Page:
A forgotten passageway used by prime ministers and political luminaries - and closed up by Victorian labourers - has been uncovered in Parliament.
Historians working on the renovation of the House of Commons found the lost 360-year-old passageway, hidden in a secret chamber.
The doorway was created for the coronation of Charles II, in 1660, to allow guests access to a celebratory banquet in Westminster Hall, the building next to the modern day Commons chamber.
It was used by generations of MPs and political notables, such as the diarist Samuel Pepys, as the main entrance to the Commons but was blocked up before being concealed within the thick walls of the ancient building.
It was briefly rediscovered in 1950, during repairs to bomb damage, but then sealed off again and forgotten about - until now.
"To say we were surprised is an understatement - we really thought it had been walled-up forever after the war," said Mark Collins, Parliament's Estates Historian.
Liz Hallam Smith, historical consultant to Parliament's architecture and heritage team, said: "I was awestruck, because it shows that the Palace of Westminster still has so many secrets to give up.
"It is the way that the Speaker's procession would have come, on its way to the House of Commons, as well as many MPs over the centuries, so it's a hugely historic space."
The current occupant of the Speaker's chair, Sir Lindsay Hoyle, said: "To think that this walkway has been used by so many important people over the centuries is incredible. I am so proud of our staff for making this discovery."
A brass plaque, erected in Westminster Hall in 1895, marks the spot where the doorway once was but, says Dr Hallam Smith, "almost nothing was known about it".
It lay behind thick masonry, on the hall side, and wooden panelling, running the full length of a Tudor cloister, on the other side.
Up until three years ago, the cloister had been used as offices by the Labour Party, and before that, a cloakroom for MPs.
It was Dr Hallam Smith who discovered evidence of a small, secret access door that had been set into the cloister's panelling, during Parliament's last major renovation in 1950.
"We were trawling through 10,000 uncatalogued documents relating to the palace at the Historic England Archives in Swindon, when we found plans for the doorway in the cloister behind Westminster Hall.
"As we looked at the panelling closely, we realised there was a tiny brass key-hole that no-one had really noticed before, believing it might just be an electricity cupboard."
The team turned to Parliament's locksmith for help and, with some difficulty, he was able to open the wood panel door, to reveal a tiny, stone-floored chamber, with a bricked-up doorway on the far wall.
They discovered the original hinges for two wooden doors 3.5m high, that would have opened into Westminster Hall.
They also found graffiti dating back to the rebuilding of Parliament, in a neo-Gothic style, following the fire in 1834 which destroyed much of the medieval palace.
The scrawled pencil marks, left by men who helped block the passageway on both sides in 1851, read: "This room was enclosed by Tom Porter who was very fond of Ould Ale."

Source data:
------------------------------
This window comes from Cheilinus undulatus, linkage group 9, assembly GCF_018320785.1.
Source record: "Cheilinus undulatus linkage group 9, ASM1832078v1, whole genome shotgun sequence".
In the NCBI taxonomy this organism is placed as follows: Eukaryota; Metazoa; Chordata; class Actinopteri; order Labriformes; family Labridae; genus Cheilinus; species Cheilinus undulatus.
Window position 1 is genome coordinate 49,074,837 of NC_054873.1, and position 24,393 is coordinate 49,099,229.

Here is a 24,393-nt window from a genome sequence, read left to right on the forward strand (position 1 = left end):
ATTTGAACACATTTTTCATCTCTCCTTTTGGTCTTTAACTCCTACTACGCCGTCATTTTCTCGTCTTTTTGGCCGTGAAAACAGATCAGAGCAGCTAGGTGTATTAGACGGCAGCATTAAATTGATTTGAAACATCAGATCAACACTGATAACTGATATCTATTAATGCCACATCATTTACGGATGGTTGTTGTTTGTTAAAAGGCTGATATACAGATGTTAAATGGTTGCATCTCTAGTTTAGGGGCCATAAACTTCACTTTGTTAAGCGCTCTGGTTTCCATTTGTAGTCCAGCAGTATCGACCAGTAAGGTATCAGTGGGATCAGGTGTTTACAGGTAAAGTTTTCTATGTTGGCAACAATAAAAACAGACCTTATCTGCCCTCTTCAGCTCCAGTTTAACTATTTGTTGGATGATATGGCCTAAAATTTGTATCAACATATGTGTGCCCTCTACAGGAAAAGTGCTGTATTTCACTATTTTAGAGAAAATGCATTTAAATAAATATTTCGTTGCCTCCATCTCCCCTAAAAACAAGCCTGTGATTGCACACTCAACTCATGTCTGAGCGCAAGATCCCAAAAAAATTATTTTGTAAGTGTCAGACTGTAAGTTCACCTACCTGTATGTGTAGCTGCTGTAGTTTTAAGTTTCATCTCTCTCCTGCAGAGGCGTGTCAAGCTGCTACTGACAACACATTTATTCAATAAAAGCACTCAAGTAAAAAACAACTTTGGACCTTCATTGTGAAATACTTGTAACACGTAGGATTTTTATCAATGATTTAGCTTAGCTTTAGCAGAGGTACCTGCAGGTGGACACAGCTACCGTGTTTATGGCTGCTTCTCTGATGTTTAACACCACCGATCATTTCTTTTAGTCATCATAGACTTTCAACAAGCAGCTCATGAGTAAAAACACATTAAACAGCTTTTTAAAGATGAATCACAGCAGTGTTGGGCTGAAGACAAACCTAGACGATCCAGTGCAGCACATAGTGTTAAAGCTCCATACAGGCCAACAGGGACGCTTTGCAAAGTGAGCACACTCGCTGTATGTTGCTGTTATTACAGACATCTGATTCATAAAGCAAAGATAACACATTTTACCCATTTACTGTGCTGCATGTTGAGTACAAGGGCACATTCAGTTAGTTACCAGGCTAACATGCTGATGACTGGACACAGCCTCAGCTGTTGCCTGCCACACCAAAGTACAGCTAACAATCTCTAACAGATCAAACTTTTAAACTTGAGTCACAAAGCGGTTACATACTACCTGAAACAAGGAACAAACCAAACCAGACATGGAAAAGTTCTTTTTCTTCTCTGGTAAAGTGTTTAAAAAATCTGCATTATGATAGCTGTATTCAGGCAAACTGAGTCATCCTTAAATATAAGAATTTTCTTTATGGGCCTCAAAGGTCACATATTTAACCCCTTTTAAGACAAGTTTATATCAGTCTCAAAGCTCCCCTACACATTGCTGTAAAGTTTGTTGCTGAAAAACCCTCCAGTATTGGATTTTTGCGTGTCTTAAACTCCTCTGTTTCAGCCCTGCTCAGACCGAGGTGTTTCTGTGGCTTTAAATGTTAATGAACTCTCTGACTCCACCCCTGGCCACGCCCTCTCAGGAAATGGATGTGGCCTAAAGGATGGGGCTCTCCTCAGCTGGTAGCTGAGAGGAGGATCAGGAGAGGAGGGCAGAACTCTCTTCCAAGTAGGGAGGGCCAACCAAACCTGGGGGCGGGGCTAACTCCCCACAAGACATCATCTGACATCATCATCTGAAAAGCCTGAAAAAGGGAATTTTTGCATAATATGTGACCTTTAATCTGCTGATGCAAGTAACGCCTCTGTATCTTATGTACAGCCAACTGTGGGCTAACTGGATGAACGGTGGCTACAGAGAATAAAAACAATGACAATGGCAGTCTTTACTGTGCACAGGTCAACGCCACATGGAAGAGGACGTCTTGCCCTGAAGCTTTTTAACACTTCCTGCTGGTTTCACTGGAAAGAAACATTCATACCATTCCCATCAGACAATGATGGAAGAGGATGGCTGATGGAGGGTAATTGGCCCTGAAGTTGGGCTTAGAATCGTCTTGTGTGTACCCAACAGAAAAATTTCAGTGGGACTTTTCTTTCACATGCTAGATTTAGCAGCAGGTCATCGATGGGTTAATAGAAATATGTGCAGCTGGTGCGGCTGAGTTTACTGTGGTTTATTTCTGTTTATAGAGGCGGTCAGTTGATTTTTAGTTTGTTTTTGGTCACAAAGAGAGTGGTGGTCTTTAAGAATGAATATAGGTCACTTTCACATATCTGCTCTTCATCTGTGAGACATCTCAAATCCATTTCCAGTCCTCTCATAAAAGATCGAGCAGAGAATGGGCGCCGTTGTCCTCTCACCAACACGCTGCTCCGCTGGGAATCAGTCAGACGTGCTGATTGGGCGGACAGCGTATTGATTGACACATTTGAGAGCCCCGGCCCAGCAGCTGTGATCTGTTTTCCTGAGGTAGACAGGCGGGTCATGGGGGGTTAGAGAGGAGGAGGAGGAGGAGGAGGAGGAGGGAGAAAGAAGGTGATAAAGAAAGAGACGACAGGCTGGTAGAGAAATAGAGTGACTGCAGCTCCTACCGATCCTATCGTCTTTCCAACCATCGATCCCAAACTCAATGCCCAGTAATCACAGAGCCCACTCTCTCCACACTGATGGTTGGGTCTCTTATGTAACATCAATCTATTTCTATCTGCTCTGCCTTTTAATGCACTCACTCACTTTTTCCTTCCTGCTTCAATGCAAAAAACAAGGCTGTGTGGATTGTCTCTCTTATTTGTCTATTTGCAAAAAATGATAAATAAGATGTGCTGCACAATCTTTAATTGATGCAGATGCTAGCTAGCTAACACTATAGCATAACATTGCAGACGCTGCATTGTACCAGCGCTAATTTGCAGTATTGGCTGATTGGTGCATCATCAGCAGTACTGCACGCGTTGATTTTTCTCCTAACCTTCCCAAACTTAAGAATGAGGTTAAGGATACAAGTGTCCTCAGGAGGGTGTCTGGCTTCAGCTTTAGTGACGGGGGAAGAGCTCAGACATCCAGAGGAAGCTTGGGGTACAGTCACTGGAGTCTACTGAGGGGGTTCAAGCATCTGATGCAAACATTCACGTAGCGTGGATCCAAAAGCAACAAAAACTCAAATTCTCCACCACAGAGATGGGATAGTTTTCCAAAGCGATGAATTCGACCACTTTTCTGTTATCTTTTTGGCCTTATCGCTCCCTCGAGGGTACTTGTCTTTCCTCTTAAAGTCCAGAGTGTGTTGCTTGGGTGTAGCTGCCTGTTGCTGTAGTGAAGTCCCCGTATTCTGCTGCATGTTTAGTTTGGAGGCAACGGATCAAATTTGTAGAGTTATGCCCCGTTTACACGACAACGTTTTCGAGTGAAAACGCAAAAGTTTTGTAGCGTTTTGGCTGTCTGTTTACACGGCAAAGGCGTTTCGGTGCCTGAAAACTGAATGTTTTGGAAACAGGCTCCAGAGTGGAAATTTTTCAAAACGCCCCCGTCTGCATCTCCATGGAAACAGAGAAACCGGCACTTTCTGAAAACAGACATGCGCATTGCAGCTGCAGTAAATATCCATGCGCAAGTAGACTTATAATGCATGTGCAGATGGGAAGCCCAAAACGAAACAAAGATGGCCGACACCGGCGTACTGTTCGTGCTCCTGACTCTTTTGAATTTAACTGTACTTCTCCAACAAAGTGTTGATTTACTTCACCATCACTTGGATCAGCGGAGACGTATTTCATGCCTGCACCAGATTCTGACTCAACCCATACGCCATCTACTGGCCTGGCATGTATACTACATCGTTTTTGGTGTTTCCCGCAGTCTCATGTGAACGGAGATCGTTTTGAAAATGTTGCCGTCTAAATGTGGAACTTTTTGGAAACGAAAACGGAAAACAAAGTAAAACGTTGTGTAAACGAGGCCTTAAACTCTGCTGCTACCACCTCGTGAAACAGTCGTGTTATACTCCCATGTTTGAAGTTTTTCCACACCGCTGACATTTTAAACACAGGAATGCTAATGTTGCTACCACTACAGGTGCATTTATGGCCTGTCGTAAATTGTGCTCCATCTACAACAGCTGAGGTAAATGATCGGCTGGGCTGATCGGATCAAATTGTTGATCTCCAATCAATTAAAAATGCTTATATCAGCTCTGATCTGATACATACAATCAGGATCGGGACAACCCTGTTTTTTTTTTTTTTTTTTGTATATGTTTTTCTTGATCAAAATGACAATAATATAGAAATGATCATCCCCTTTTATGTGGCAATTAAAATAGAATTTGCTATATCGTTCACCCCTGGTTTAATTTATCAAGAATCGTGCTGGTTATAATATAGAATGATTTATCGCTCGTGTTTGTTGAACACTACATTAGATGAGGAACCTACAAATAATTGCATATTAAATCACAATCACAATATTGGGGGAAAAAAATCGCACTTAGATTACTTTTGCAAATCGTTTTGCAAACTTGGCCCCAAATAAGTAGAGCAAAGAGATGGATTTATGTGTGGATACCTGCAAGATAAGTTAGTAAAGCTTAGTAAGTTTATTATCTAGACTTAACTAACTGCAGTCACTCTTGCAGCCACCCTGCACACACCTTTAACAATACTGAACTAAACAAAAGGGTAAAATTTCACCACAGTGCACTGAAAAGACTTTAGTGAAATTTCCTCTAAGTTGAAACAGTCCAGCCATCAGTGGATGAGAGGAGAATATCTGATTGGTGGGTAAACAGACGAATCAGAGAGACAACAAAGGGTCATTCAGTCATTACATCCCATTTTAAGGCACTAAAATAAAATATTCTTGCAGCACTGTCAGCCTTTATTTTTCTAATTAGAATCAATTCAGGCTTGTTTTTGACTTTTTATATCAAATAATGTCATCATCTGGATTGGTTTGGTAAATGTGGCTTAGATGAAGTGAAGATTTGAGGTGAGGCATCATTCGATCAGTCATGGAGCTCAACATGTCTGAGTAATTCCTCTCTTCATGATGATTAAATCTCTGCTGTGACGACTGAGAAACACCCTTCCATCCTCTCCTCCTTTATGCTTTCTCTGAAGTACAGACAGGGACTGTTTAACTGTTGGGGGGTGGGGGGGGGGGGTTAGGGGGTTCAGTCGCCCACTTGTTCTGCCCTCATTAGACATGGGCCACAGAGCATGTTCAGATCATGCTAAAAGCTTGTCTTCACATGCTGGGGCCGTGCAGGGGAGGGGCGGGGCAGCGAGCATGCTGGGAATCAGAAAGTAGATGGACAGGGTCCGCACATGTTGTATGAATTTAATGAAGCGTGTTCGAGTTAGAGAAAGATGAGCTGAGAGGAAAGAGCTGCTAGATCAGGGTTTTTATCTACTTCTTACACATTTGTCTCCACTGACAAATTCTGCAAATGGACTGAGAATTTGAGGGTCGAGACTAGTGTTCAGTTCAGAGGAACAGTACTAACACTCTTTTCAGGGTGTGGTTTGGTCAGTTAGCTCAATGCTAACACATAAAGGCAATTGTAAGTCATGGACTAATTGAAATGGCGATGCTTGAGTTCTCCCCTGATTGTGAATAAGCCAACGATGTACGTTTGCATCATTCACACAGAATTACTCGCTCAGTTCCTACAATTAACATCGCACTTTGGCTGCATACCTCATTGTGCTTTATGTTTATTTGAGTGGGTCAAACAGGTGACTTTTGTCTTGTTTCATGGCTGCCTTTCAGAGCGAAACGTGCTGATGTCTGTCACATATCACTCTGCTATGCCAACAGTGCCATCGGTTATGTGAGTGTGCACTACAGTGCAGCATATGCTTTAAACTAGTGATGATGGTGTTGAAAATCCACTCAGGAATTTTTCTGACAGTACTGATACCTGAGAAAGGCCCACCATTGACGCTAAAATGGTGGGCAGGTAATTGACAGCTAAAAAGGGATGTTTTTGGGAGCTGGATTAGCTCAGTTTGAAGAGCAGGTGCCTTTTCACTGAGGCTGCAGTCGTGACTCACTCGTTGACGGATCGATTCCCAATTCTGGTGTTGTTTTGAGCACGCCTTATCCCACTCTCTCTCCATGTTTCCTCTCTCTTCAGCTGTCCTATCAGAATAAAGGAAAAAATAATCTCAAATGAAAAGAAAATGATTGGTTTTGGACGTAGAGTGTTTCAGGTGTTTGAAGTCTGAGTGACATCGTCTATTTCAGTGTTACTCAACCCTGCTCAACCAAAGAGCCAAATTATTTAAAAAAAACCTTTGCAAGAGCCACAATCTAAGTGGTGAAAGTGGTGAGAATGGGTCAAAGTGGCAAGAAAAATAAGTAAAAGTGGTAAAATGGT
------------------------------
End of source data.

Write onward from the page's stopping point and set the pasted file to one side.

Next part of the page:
It then names the witnesses of "the articles of the wall" - evidently architect Sir Charles Barry's masons who had joined bricklayer's labourer Thomas Porter in a toast to mark the room's enclosure.
The men can be traced in the 1851 census returns as Richard Condon, James Williams, Henry Terry, Thomas Parker and Peter Dewal.
Finally the graffiti notes: "These masons were employed refacing these groines...[ie repairing the cloister] August 11th 1851 Real Democrats."
This reference to "real democrats" suggests the group were part of the Chartist movement, which campaigned for every man aged 21 to have a vote, and for would-be MPs to be allowed to stand even if they did not own property.
"Charles Barry's masons were quite subversive," said Dr Hallam Smith.
"They had been involved in quite a few scraps as the Palace was being built. I think these ones were being a little bit bolshie but also highly celebratory because they had just finished the first major restoration of these beautiful Tudor cloisters."
The team are keen to trace the descendants of Tom Porter and his colleagues, and have already discovered that the workers lived in lodgings near Parliament.
There was another surprise for the team when they entered the passageway - they were able to light the room.
A light switch - probably installed in the 1950s - illuminated a large Osram bulb marked 'HM Government Property'. The team is eager to learn more about the history of this hardy bulb.
Dr Collins said further investigations made him certain the doorway dated back at least 360 years.
Dendrochronology testing revealed that the ceiling timbers above the little room dated from trees felled in 1659 - which tied in with surviving accounts that stated the doorway was made in 1660-61 for the coronation banquet of Charles II.
This is in contrast to the words on the brass plaque in Westminster Hall, which state the passageway was used in 1642 by Charles I, when he attempted to arrest five MPs, which the researchers believe is not accurate.
Dr Collins said the plans that led to their discovery will now be digitised as part of Parliament's Restoration and Renewal programme.
"The mystery of the secret doorway is one we have enjoyed discovering - but the palace no doubt still has many more secrets to give up," he added.
"We hope to share the story with visitors to the palace when the building is finally restored to its former glory, so it can be passed on down the generations and is never forgotten again."